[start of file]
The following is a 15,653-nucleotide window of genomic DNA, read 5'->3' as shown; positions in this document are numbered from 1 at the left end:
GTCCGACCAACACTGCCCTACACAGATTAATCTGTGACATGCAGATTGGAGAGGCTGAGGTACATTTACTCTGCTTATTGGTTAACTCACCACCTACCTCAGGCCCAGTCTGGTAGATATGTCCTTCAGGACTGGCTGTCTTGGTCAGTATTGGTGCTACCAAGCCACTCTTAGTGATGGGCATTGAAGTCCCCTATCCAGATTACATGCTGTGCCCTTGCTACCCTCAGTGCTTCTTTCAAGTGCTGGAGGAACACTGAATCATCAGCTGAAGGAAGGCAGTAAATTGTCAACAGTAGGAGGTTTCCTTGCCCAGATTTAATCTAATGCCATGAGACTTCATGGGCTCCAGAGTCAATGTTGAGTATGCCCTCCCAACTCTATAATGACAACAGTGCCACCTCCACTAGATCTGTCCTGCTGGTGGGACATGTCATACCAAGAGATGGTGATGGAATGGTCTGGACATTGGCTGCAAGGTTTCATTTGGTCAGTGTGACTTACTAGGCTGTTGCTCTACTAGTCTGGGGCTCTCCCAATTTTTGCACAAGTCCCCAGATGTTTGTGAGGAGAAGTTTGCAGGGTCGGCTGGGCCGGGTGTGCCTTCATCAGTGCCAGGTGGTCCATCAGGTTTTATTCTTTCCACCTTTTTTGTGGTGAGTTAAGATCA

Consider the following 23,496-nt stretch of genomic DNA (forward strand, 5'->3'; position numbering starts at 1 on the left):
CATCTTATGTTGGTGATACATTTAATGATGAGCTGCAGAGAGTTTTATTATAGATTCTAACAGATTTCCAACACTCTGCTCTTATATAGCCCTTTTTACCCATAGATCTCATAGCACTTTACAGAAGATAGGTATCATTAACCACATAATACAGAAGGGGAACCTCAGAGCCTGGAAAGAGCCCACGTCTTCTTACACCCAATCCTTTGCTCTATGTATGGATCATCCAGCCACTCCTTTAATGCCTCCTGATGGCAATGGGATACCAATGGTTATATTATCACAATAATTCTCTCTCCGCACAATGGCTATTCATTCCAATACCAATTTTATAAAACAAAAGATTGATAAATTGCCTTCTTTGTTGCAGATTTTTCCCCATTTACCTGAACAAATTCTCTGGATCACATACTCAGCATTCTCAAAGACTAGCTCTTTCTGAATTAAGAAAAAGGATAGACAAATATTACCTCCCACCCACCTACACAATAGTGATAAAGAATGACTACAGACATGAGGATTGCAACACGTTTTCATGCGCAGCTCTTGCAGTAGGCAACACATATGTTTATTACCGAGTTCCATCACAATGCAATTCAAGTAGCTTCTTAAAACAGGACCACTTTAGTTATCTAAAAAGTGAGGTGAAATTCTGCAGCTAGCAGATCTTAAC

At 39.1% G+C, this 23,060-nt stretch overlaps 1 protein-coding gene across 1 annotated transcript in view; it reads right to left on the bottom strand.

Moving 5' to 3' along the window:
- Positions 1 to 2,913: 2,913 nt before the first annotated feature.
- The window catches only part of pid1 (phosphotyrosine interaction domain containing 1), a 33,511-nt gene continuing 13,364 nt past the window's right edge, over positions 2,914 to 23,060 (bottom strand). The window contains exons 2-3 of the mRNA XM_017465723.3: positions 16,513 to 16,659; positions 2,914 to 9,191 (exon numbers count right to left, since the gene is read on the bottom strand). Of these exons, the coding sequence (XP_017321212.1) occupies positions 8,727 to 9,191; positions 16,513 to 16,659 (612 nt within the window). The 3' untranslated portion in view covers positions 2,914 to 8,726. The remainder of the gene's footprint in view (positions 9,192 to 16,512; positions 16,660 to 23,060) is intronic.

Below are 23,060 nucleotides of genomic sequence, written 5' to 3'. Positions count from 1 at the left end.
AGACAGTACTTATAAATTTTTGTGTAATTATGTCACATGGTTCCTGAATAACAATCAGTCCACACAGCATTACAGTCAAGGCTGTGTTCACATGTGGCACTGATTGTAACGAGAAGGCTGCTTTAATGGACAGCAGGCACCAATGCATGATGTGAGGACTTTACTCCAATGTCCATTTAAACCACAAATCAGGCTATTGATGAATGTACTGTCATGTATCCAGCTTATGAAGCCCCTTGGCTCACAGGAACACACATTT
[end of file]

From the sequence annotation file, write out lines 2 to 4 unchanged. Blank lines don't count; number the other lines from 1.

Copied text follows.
GTCCGACCAACACTGCCCTACACAGATTAATCTGTGACATGCAGATTGGAGAGGCTGAGGTACATTTACTCTGCTTATTGGTTAACTCACCACCTACCTCAGGCCCAGTCTGGTAGATATGTCCTTCAGGACTGGCTGTCTTGGTCAGTATTGGTGCTACCAAGCCACTCTTAGTGATGGGCATTGAAGTCCCCTATCCAGATTACATGCTGTGCCCTTGCTACCCTCAGTGCTTCTTTCAAGTGCTGGAGGAACACTGAATCATCAGCTGAAGGAAGGCAGTAAATTGTCAACAGTAGGAGGTTTCCTTGCCCAGATTTAATCTAATGCCATGAGACTTCATGGGCTCCAGAGTCAATGTTGAGTATGCCCTCCCAACTCTATAATGACAACAGTGCCACCTCCACTAGATCTGTCCTGCTGGTGGGACATGTCATACCAAGAGATGGTGATGGAATGGTCTGGACATTGGCTGCAAGGTTTCATTTGGTCAGTGTGACTTACTAGGCTGTTGCTCTACTAGTCTGGGGCTCTCCCAATTTTTGCACAAGTCCCCAGATGTTTGTGAGGAGAAGTTTGCAGGGTCGGCTGGGCCGGGTGTGCCTTCATCAGTGCCAGGTGGTCCATCAGGTTTTATTCTTTCCACCTTTTTTGTGGTGAGTTAAGATCA

Consider the following 23,496-nt stretch of genomic DNA (forward strand, 5'->3'; position numbering starts at 1 on the left):
CATCTTATGTTGGTGATACATTTAATGATGAGCTGCAGAGAGTTTTATTATAGATTCTAACAGATTTCCAACACTCTGCTCTTATATAGCCCTTTTTACCCATAGATCTCATAGCACTTTACAGAAGATAGGTATCATTAACCACATAATACAGAAGGGGAACCTCAGAGCCTGGAAAGAGCCCACGTCTTCTTACACCCAATCCTTTGCTCTATGTATGGATCATCCAGCCACTCCTTTAATGCCTCCTGATGGCAATGGGATACCAATGGTTATATTATCACAATAATTCTCTCTCCGCACAATGGCTATTCATTCCAATACCAATTTTATAAAACAAAAGATTGATAAATTGCCTTCTTTGTTGCAGATTTTTCCCCATTTACCTGAACAAATTCTCTGGATCACATACTCAGCATTCTCAAAGACTAGCTCTTTCTGAATTAAGAAAAAGGATAGACAAATATTACCTCCCACCCACCTACACAATAGTGATAAAGAATGACTACAGACATGAGGATTGCAACACGTTTTCATGCGCAGCTCTTGCAGTAGGCAACACATATGTTTATTACCGAGTTCCATCACAATGCAATTCAAGTAGCTTCTTAAAACAGGACCACTTTAGTTATCTAAAAAGTGAGGTGAAATTCTGCAGCTAGCAGATCTTAAC